NURSES conduct researches to investigate, explore, and discover appropriate nursing care to patient’s priority needs. Since change is always present, nurses have to update themselves of the current evidence-based practices.
Last December 6 to 8, 2018, several professors from Davao City attended the 4th Nurses’ International Congress with the theme “Health Care Technologies and Innovators in the 4th Industrial Revolution” at St. Paul University Philippines-Tuguegarao. Four of them presented their recent researches on health.
Dr. Liza G. Floresca presented her metasynthesis on Caregiver’s Perspective on Caring for Post-Stroke Survivors in a Home-based setting. Results revealed that caregiving has an impact on caregivers.
Floresca also discussed the burden of care, challenges of caring, unmet needs and support, and coping strategies. The review concluded that caregiver’s perspective on caring for post-stroke survivors varies depending on the severity of symptoms due to stroke. The findings highlighted the need for multidimensional interventions in addressing the negative experiences among caregivers. It also revealed that the type of home-based care should vary according to problems and experiences involved.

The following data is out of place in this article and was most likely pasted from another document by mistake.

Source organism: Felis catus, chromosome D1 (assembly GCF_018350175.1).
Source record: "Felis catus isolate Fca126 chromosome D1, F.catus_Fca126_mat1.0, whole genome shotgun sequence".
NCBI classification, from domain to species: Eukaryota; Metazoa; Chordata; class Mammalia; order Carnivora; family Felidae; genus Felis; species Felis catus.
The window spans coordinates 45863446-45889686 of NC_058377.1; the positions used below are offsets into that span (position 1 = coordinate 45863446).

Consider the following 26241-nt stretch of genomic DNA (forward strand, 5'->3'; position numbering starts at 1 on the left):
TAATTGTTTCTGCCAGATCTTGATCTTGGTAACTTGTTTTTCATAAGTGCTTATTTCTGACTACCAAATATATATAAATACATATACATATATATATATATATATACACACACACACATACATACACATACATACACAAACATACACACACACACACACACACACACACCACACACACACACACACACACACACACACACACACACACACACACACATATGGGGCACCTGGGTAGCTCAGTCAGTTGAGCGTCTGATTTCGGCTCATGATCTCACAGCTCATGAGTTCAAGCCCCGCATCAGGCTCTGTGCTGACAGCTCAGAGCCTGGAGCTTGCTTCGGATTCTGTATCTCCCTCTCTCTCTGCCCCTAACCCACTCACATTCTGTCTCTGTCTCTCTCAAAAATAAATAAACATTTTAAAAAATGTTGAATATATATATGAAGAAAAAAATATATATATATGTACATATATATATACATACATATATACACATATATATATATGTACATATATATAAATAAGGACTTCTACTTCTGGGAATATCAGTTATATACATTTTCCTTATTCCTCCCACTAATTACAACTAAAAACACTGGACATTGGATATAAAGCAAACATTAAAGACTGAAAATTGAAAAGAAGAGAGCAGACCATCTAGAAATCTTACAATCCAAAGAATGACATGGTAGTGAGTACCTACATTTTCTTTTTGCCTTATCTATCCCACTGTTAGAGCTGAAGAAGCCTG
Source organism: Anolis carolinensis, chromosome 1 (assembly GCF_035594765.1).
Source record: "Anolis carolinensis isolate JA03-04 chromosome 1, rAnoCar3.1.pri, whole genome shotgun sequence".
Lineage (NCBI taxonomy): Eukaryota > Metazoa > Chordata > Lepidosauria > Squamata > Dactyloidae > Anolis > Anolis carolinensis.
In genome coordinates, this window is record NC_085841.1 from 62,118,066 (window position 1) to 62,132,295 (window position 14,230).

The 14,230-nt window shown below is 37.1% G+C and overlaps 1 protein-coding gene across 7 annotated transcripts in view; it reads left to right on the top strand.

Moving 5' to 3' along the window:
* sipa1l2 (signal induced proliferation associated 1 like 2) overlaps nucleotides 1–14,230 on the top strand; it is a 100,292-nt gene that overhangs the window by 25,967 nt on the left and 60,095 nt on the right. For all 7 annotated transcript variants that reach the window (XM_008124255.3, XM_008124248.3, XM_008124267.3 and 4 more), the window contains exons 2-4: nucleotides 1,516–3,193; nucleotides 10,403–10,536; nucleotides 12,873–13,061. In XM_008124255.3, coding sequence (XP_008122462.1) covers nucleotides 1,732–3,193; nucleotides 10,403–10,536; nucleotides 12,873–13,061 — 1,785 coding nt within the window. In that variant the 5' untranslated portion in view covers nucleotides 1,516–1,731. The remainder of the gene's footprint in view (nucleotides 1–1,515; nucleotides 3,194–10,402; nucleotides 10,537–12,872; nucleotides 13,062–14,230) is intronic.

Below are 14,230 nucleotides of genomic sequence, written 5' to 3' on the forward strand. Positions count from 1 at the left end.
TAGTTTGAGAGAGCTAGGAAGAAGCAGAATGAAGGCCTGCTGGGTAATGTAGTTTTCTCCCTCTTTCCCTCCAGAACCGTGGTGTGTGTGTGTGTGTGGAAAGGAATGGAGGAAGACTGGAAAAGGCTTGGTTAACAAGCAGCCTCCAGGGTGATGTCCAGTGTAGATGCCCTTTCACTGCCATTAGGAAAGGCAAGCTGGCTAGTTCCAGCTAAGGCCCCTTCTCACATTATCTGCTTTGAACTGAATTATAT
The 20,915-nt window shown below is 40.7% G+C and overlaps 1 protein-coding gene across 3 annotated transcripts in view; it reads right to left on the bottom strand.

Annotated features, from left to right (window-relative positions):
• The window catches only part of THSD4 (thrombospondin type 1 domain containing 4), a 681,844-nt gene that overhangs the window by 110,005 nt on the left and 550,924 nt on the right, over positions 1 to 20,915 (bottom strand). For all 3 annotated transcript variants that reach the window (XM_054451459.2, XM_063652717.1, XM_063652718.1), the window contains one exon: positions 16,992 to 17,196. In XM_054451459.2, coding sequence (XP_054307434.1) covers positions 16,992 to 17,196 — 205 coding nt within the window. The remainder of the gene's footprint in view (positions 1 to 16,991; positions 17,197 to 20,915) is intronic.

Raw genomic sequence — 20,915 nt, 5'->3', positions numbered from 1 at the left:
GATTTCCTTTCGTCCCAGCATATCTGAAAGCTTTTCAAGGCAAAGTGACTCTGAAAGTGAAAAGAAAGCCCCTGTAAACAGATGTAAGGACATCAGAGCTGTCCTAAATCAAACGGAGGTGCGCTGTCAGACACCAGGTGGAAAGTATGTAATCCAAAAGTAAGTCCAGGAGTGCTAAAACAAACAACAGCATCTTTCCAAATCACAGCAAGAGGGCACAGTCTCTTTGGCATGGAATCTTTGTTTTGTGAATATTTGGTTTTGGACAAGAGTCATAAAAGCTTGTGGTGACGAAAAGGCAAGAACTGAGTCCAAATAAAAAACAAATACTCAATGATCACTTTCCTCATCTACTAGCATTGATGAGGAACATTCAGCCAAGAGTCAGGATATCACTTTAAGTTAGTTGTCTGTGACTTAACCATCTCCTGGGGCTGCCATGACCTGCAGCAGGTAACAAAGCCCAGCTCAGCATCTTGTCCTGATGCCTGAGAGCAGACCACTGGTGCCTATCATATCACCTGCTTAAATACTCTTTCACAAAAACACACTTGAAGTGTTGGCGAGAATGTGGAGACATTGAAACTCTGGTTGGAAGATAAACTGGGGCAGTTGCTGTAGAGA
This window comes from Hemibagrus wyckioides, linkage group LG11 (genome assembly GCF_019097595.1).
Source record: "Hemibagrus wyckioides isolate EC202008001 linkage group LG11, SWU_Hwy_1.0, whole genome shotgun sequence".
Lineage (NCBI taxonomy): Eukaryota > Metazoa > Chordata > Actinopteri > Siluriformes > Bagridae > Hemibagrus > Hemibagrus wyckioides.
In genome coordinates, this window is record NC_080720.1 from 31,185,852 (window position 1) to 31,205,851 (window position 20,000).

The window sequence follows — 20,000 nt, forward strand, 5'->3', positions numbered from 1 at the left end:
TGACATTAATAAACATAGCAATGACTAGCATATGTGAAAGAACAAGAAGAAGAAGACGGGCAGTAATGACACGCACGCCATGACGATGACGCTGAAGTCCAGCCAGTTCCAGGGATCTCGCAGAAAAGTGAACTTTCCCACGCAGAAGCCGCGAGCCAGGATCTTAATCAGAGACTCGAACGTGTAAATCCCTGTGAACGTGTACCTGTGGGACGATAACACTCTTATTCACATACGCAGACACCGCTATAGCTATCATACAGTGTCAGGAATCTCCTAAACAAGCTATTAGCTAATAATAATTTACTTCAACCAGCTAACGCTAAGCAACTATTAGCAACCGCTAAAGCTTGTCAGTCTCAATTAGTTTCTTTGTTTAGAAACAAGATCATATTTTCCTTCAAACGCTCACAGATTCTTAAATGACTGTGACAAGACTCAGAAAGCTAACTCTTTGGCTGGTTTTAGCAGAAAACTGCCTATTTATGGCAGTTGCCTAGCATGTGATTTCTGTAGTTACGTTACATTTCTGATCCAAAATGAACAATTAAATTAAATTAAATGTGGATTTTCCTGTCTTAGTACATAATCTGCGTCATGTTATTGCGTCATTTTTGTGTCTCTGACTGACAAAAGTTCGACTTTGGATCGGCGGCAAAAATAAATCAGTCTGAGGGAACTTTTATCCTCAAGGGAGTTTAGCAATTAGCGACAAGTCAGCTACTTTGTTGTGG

She also said a flexible model of care is needed to be adapted to the needs of both stroke survivors and caregivers.
Roy Cresencio Linao and Dinna Rose Bayog, on the other hand, presented their study on Knowledge, Perception and Attitudes of Lay Volunteers toward Death and Dying.
Results revealed that there is no significant relationship among the variables mentioned in the study towards death and dying. The researchers said such result shall be a reference for the best possible care that a lay volunteer can deliver to patients with terminal cases, especially among very young children.
Ma. Nelia C. Ruta, Magnolia May A. Jadulang, and Floresca presented on Social Support of Significant Others for People Living with HIV/Aids in Selected Facilties in Davao City. Results revealed that the extent of social support is great.
There is also a significant relationship between the social support of the significant others and PLHIV/ AIDS educational attainment, economic status, and length of anti-viral therapy but not with age, gender, marital status, number of household member, type of work, community membership and sources of financial assistance. The researchers then recommend to the significant others to continue their support to PLHIV/AIDS because they need it more than anybody else.
It was great to see nurse professors from Davao City sharing their research results to provide knowledge and contribute to the industry.